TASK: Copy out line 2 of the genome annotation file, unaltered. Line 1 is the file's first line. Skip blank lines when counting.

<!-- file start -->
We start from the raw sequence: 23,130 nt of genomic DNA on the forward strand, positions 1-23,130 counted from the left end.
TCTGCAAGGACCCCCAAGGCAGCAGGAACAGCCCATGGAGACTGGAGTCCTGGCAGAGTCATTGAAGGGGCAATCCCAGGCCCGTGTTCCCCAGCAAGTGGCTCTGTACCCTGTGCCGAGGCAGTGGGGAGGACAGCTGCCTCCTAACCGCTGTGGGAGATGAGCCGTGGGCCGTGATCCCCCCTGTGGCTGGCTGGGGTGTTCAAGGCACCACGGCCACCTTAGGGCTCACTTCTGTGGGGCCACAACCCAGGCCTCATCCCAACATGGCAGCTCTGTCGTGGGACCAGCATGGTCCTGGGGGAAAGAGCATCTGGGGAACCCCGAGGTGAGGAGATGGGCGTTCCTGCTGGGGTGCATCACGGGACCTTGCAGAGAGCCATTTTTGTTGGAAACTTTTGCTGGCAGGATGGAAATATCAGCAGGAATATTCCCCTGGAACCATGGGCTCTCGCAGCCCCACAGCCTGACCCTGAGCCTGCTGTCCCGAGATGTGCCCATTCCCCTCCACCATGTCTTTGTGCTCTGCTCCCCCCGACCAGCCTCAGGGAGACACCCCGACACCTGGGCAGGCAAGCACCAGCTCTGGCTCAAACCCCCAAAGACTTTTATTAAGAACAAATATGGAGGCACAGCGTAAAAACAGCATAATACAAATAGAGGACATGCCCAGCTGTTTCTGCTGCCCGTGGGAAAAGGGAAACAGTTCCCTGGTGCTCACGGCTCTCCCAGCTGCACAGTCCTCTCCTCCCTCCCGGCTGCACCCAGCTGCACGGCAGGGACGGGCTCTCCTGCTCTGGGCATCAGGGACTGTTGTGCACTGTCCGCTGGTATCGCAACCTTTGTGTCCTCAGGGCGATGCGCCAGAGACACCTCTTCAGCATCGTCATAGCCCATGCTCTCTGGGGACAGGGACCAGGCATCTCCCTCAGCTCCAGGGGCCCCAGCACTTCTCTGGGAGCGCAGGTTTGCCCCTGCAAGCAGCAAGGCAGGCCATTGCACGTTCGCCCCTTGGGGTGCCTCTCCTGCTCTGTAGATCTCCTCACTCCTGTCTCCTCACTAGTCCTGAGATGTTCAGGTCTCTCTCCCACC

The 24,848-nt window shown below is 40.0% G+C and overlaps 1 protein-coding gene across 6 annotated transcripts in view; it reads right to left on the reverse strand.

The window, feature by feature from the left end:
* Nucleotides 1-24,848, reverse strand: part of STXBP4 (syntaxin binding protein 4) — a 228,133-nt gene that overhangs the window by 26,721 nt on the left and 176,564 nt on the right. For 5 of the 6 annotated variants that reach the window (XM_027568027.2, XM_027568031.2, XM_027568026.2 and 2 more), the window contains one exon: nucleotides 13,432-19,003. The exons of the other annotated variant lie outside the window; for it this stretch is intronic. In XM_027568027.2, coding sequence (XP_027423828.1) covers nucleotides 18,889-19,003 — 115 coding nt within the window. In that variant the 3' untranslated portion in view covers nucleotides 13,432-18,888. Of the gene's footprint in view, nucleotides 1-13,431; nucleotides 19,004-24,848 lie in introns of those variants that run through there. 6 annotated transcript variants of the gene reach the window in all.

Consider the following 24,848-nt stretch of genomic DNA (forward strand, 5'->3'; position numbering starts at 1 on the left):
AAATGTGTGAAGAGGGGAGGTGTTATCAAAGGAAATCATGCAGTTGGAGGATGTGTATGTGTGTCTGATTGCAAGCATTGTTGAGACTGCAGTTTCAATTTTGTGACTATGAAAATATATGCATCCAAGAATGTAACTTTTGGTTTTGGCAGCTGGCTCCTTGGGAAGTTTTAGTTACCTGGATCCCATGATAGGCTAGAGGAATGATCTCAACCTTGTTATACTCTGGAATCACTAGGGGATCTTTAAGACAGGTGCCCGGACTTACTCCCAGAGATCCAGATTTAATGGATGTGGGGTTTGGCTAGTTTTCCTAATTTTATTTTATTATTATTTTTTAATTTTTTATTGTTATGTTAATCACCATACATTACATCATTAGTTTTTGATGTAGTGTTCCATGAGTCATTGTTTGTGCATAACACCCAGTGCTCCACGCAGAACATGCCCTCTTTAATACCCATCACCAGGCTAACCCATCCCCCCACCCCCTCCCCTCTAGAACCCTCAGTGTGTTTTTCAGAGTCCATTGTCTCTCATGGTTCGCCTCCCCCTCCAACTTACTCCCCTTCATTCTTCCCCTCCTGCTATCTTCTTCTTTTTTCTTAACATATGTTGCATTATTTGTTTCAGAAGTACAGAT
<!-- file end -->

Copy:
TCTGCAAGGACCCCCAAGGCAGCAGGAACAGCCCATGGAGACTGGAGTCCTGGCAGAGTCATTGAAGGGGCAATCCCAGGCCCGTGTTCCCCAGCAAGTGGCTCTGTACCCTGTGCCGAGGCAGTGGGGAGGACAGCTGCCTCCTAACCGCTGTGGGAGATGAGCCGTGGGCCGTGATCCCCCCTGTGGCTGGCTGGGGTGTTCAAGGCACCACGGCCACCTTAGGGCTCACTTCTGTGGGGCCACAACCCAGGCCTCATCCCAACATGGCAGCTCTGTCGTGGGACCAGCATGGTCCTGGGGGAAAGAGCATCTGGGGAACCCCGAGGTGAGGAGATGGGCGTTCCTGCTGGGGTGCATCACGGGACCTTGCAGAGAGCCATTTTTGTTGGAAACTTTTGCTGGCAGGATGGAAATATCAGCAGGAATATTCCCCTGGAACCATGGGCTCTCGCAGCCCCACAGCCTGACCCTGAGCCTGCTGTCCCGAGATGTGCCCATTCCCCTCCACCATGTCTTTGTGCTCTGCTCCCCCCGACCAGCCTCAGGGAGACACCCCGACACCTGGGCAGGCAAGCACCAGCTCTGGCTCAAACCCCCAAAGACTTTTATTAAGAACAAATATGGAGGCACAGCGTAAAAACAGCATAATACAAATAGAGGACATGCCCAGCTGTTTCTGCTGCCCGTGGGAAAAGGGAAACAGTTCCCTGGTGCTCACGGCTCTCCCAGCTGCACAGTCCTCTCCTCCCTCCCGGCTGCACCCAGCTGCACGGCAGGGACGGGCTCTCCTGCTCTGGGCATCAGGGACTGTTGTGCACTGTCCGCTGGTATCGCAACCTTTGTGTCCTCAGGGCGATGCGCCAGAGACACCTCTTCAGCATCGTCATAGCCCATGCTCTCTGGGGACAGGGACCAGGCATCTCCCTCAGCTCCAGGGGCCCCAGCACTTCTCTGGGAGCGCAGGTTTGCCCCTGCAAGCAGCAAGGCAGGCCATTGCACGTTCGCCCCTTGGGGTGCCTCTCCTGCTCTGTAGATCTCCTCACTCCTGTCTCCTCACTAGTCCTGAGATGTTCAGGTCTCTCTCCCACC